After taking care of your business, click the wash button on the panel or the remote control, and one spray nozzle will extend underneath you. Either the button will be attached to the seat or mounted on the wall. 

Step 2 – Make Adjustments

Step 2: make adjustments

As the nozzle sprayer starts spraying, use the panel or electric control so that the water hits the right spot. Settings are easy to customize on an electric bidet attachment, as you can adjust everything from the water pressure to the water temperature with a click. 

After you’re done, click stop on the remote control or the panel. The nozzle sprayer will then clean itself and slide back into its position. 

Step 3 – Dry Yourself

Step 3: dry yourself

While some bidets feature a warm-air dryer, others have toilet paper. You will have to dry yourself depending on what’s available. If there is toilet paper, gently pat it on the posterior to dry. In the case of an air dryer, click the “dry” button on the control panel to start drying. 

III. Handheld Bidet

Bidet sprayers are usually connected to the water source of the toilet. And as far as the functionality is concerned, they work similarly to the garden or the kitchen sprayer. 

The moment you’re done with your business, grab the handheld bidet while sitting on the toilet and point it towards the area you have to clean. To spray water or adjust the pressure, squeeze the handle.

Of course, we recommend starting with low pressure to avoid making a mess. 

IV. Non-Electric Bidet Seat

Non-electric bidet seats, unlike electric ones, come with a knob that dispenses water upon turning it on. The more you turn the knob, the higher will be the water pressure. 

That’s why turning the knob on slowly and steadily is the key to getting started. 

No doubt, high water pressure does a great job of cleaning fecal matter. But the chances of hurting yourself are high if you turn on the knob too much. 

Non-electric bidets also have knobs for adjusting the nozzle position and the water temperature (hot or cold). Before you start your business, experimenting with the knobs will be the best bet so that you can achieve your optimal comfort level.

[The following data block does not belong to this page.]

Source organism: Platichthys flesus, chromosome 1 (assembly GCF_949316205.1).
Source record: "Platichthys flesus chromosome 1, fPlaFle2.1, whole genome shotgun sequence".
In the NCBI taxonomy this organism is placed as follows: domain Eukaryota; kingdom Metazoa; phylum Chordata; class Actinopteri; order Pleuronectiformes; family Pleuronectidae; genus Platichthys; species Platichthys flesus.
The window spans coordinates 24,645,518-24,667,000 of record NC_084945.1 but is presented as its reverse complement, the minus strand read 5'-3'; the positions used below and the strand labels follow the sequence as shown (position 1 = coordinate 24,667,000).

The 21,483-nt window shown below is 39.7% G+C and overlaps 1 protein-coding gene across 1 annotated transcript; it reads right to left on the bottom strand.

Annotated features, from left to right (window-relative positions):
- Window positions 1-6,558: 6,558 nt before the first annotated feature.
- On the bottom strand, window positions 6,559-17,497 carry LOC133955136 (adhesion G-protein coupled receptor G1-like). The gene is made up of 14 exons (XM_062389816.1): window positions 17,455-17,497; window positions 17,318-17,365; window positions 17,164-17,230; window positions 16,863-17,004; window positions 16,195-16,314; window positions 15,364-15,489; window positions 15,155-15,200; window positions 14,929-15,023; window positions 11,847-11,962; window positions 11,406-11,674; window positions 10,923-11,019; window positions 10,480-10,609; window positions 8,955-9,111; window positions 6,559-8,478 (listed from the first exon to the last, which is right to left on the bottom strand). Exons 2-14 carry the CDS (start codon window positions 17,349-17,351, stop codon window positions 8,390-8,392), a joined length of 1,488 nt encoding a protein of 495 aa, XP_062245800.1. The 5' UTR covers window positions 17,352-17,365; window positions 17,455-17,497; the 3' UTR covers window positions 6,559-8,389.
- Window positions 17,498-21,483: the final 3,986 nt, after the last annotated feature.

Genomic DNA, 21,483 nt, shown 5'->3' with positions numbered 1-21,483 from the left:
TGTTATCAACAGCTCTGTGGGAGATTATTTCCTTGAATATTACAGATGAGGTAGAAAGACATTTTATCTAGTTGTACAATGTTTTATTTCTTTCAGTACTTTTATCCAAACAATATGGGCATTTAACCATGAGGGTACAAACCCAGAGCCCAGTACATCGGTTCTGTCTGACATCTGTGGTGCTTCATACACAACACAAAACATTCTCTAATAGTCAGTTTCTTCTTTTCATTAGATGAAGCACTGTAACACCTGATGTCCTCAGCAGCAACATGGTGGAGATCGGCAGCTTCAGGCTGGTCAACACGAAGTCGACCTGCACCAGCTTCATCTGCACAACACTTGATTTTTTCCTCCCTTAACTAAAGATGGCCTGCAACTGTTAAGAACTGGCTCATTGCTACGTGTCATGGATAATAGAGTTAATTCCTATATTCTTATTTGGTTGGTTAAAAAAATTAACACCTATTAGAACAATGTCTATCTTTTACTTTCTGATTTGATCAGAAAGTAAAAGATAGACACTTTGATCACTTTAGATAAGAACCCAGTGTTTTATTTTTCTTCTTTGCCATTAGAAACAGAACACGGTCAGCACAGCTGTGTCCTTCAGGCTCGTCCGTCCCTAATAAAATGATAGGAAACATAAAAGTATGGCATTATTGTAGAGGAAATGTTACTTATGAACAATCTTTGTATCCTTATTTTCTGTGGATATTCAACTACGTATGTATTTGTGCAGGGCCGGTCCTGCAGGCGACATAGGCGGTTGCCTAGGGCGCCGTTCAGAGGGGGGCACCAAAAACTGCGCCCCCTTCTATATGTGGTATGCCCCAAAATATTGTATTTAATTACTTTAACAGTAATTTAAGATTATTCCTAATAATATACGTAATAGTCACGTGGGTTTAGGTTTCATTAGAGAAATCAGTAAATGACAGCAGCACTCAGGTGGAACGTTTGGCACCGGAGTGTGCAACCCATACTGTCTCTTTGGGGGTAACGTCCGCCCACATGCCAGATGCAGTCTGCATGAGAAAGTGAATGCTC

Refrain from using too hot water, as it may clean your posterior better but at the cost of scalding your skin. 

V. Travel Or Portable Bidet

Portable bidets, also known as travel or backpacking bidets come with a nozzle attached to a can or a bottle. The bottle can hold around 13 ounces of water, which is ideal for use on the go. 

First off, you’ll have to fill the bottle or can with water. Remember, neither too hot nor too cold water, as either of them will lead to discomfort. Once you fill the bottle with water, screw on the nozzle. 

When you’re done using the bathroom, point the nozzle sprayer toward your posterior or the area you have to clean. While sitting on the toilet, keep squeezing the bottle, as this will send a stream of water to the nozzle sprayer with which you can clean your private parts. 

After you’re done, clean the bidet by rinsing it in the sink thoroughly and washing your hands to remove impurities. 



Bidets are great for cleaning your private parts after using the restroom, but there are risks associated with using them. Remember that bidets aren’t for everyone, especially those with a weak immune system. 

Bidets can result in an itchy feeling in the anus if males use them before having any bowel movement. 

Conversely, those with female genitalia may expose themselves to the risk of developing bacterial vaginosis. One study has revealed that using warm water bidets can aggravate the vagina’s natural flora balance. Electric warm water bidets are also associated with bacterial contamination. 

How to use a bidet in a public setting safely?

Speaking of public bidets, they aren’t hygienic at all, so you’ll have to take some precautions to use them. 

When you use a bidet in a public setting, check the water temperature and pressure by turning it on before it’s time to use it. And always clean the nozzle sprayer using a tissue or toilet paper before using it. 

Never should you use the towel that hangs by the bidet to wipe your private areas. Remember that towel is meant for wiping hands and could be full of bacteria that may lead to health issues. 

Do residential bidets need cleaning?

Yes, residential bidets need to be cleaned regularly, just like a traditional toilet. However, the only thing is that you’ll have to clean your bidet as per the guidelines laid down by the manufacturer. Quite a few nozzles come with a cleaning setting, which can be used to run clean water over the head of the nozzle. 

Also, wiping the interior of the nozzle is recommended twice a week or once a month. 

Which countries have bidets?

Other than the United States and the Middle East, South Korea, Greece, France, Uruguay, Turkey, Portugal, India, Lebanon, Brazil, Egypt, Japan, and Italy are known for having bidets. 

The Bottom Line

Arguably, bidets are considered more sanitary than cleaning your posterior solely with toilet paper. That’s because they combine cleaning sensitive areas with water and toilet paper. 

It’s a no-brainer that water cleans trace amounts of feces after defecation better than a few squares of dry toilet paper. 

As someone who has always used the traditional toilet, it may take some time for you to get habituated to using a bidet. Initially, it may seem confusing, but rest assured, you’ll find it more convenient than toilet paper. 

If you’ve been thinking of installing a bidet for a long time, now is the time to upgrade to it. Also, keep up with the required cleaning and maintenance to make it safe and sanitary.